In the early 17th century, Sir Thomas Erskine was King James I’s captain of the yeoman of the guard, and eagerly combined this job with being Groom of the Stool, which, as Keith Brown wrote in his book on noble power in Scotland, gave him “crucial influence over the king.” Grooms were sometimes embroiled in other areas of political power, too—Henry VIII’s groom Sir Henry Norris was politically involved with the queen, Anne Boleyn, and was executed along with her after she fell from her husband’s favor. According to Worsley, both James I and his successor King Charles I were so swayed by their grooms’ counsel that in some respects, political discussions of the king’s privy helped fuel the 17th-century English Civil War.
In Sovereign Ladies, Maureen Waller noted that queens tended not to employ this royal particular service, though they could marry into a powerful position through a Groom of the Stool. A woman named Katherine Ashley held the position for Queen Elizabeth I in the 1500s, though she was actually Chief Gentlewoman of the Privy Chamber, and attended to the queen in her private day room, helping her bathe and wash her hair. In modern times and as of 2006, the queen often has her own private bathroom, Waller added.

There have been three female Grooms of the Stool, Elizabeth Boyle (not pictured) to Queen Dowager Henrietta Maria, and to Queen Anne: Sarah Churchill (left) and Elizabeth Seymour (right).
There have been three female Grooms of the Stool, Elizabeth Boyle (not pictured) to Queen Dowager Henrietta Maria, and to Queen Anne: Sarah Churchill (left) and Elizabeth Seymour (right). SARAH CHURCHILL BY CHARLES JERVAS; LADY ELIZABETH PERCY BY SIR GODFREY KNELLER/PUBLIC DOMAIN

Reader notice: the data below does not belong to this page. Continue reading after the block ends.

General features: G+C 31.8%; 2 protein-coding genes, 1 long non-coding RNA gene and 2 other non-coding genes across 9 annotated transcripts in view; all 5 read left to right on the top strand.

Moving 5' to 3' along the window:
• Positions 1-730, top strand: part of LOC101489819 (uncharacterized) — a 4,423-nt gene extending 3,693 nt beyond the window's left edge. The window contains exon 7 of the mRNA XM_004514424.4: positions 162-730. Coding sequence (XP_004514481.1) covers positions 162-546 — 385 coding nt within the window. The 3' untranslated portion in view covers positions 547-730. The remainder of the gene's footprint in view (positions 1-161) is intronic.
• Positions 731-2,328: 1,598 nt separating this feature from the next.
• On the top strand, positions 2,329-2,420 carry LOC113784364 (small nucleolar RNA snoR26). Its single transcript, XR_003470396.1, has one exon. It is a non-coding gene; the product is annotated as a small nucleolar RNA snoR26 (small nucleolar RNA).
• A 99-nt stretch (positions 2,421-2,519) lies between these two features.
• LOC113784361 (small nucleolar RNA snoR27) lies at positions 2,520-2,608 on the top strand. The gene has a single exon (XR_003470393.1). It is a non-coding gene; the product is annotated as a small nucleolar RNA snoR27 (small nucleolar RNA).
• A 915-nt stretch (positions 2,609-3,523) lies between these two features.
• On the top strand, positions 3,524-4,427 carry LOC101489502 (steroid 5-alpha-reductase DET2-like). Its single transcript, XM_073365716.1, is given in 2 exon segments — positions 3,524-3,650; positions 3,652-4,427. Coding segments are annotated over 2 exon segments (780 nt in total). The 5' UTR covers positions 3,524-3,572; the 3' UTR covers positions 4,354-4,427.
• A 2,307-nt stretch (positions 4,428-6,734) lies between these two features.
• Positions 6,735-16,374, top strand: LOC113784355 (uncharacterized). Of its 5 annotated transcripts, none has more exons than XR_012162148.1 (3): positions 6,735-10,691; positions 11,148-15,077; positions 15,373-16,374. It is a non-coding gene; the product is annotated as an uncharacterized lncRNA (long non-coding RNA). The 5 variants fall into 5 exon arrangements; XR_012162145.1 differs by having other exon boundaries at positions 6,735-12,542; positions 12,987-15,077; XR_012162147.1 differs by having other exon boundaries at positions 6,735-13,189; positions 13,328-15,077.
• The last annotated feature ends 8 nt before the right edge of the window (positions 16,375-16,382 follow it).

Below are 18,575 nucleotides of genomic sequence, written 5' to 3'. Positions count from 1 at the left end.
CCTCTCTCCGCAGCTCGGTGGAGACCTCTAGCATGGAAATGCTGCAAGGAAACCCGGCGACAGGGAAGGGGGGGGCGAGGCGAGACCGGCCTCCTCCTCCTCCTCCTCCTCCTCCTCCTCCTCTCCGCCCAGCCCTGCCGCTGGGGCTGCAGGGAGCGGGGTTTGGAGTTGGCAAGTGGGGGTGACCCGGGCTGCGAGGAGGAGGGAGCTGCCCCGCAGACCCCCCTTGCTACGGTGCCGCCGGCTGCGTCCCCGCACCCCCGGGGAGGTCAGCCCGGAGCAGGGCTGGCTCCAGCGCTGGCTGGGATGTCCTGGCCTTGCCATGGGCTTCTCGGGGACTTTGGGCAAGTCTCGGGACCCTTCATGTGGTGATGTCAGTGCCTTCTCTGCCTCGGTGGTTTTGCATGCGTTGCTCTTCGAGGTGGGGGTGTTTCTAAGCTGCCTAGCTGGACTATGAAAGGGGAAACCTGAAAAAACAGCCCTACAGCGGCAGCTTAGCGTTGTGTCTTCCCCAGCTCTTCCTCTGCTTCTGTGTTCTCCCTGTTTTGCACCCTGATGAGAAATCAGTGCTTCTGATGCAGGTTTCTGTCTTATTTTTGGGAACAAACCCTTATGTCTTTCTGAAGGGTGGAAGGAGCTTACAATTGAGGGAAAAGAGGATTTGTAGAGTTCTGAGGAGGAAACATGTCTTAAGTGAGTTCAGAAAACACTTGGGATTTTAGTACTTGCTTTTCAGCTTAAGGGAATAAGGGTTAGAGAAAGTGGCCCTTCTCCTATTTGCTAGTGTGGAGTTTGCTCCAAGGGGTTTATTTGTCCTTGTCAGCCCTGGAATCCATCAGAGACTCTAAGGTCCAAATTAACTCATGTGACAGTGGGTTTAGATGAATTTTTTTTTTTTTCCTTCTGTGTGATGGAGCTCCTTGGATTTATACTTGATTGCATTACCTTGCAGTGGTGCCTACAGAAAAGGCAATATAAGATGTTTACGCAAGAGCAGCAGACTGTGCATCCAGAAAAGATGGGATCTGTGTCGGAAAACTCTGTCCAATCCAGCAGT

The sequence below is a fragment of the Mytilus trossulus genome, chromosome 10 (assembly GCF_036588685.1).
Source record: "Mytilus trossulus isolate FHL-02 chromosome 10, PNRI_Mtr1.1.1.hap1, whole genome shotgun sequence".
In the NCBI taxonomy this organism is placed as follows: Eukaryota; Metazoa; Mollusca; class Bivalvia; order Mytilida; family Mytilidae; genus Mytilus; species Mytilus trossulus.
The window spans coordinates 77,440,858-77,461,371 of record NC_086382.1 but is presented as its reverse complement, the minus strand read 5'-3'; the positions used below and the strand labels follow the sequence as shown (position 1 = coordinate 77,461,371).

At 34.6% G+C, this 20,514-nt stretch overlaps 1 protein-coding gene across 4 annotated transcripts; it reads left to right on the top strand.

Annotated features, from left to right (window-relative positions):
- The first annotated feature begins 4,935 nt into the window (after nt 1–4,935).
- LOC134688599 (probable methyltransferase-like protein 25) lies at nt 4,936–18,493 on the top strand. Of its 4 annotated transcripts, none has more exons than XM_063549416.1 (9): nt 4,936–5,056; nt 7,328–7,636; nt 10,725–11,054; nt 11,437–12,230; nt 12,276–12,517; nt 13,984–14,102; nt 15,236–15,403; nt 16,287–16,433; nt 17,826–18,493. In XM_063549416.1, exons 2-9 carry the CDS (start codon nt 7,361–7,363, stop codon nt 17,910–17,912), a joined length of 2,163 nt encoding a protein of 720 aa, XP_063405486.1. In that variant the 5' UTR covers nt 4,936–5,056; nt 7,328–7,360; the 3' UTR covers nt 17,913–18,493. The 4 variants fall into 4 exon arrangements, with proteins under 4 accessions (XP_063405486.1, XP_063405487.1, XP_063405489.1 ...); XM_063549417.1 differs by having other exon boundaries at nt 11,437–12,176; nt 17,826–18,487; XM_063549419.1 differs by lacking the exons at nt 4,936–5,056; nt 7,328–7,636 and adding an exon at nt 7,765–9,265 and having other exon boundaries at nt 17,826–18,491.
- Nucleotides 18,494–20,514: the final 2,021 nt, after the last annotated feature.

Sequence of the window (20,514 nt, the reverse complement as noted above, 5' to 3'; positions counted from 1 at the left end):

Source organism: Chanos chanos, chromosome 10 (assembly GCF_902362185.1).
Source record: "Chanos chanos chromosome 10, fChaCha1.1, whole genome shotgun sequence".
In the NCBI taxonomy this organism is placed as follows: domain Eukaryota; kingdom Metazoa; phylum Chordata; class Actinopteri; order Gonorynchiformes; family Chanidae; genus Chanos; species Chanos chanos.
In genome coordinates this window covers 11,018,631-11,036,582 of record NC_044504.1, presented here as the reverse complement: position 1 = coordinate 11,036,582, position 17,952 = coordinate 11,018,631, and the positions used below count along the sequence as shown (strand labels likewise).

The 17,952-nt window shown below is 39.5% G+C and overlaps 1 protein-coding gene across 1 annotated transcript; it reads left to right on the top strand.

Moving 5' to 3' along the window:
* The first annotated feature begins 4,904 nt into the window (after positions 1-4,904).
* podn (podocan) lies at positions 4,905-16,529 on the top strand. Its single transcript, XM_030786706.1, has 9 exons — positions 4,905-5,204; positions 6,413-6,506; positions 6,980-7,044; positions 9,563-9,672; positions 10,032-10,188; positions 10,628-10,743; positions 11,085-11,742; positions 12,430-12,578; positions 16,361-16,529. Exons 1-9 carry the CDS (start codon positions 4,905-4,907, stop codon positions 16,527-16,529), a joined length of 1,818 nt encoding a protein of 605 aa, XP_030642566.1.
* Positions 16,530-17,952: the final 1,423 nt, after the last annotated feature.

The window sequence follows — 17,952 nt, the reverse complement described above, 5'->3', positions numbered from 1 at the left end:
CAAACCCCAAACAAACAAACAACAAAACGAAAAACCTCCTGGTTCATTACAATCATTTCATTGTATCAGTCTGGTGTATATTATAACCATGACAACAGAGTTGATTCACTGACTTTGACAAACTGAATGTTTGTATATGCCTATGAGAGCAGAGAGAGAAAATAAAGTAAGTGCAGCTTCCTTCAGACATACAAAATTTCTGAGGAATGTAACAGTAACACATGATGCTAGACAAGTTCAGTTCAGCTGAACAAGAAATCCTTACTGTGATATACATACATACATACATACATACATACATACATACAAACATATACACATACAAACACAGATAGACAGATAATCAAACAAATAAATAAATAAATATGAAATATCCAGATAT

During the mid 1700s, using a Groom of the Stool at the close stool itself began to fell out of favor. Sir Michael Stanhope for Edward VI was the last to perform the full job; the last Groom of the Stool was technically James Hamilton for the Prince of Wales in the 1800s, though by then the position had shifted to dressing duties, and was renamed “Groom of the Stole” referring to the latin word for clothing, stola. Victorians, it seems, were a little more interested in true privacy.
by Natalie Zarrelli

Wednesday, April 5, 2017

Replacement Toilet Lids and Seats - The best time to go to the toilet on a plane - This Old Toilet 800-658-4521

Using a public toilet is a struggle at the best of times, but there’s nothing worse than having to go on a plane, where the space is cramped and the air flow is minimal.
If you’ve worried about this in the past, or just want to know when there will be the least amount of toilet traffic, then pay attention because former flight attendant Erika Roth is in the know and has some wisdom to share.
According to Roth, it’s important to know exactly when the best time to go to the toilet on a plane is, to make sure there’s no one else waiting in a queue behind you and do your business in peace.
Roth says the best time to go is “as soon as the seatbelt sign is off, before drink service begins,” she says.
And if you’re worried about the ventilation problem in the bathroom, and the odour that either you or your fellow passengers have created, then Roth has another tip.
“Ask an attendant for packets of coffee grounds, then hang them up in the lavatory. The grounds will soak up the odour,” she says.
The flight attendants will understand what you’re up to, but your fellow passengers will be none the wiser and they’ll appreciate the gesture, too.
If you think that a few coffee grounds will go unappreciated, try telling that to the passengers and crew who were on the flight that had to be grounded because of the ‘pungent’ smell coming from the bathroom.
“Insane! Our BA flight to Dubai returned back to Heathrow because of a smelly poo in the toilet! 15hrs until next flight… #britishairways,” passenger Abhishek Sachdev Tweeted about the incident at the time.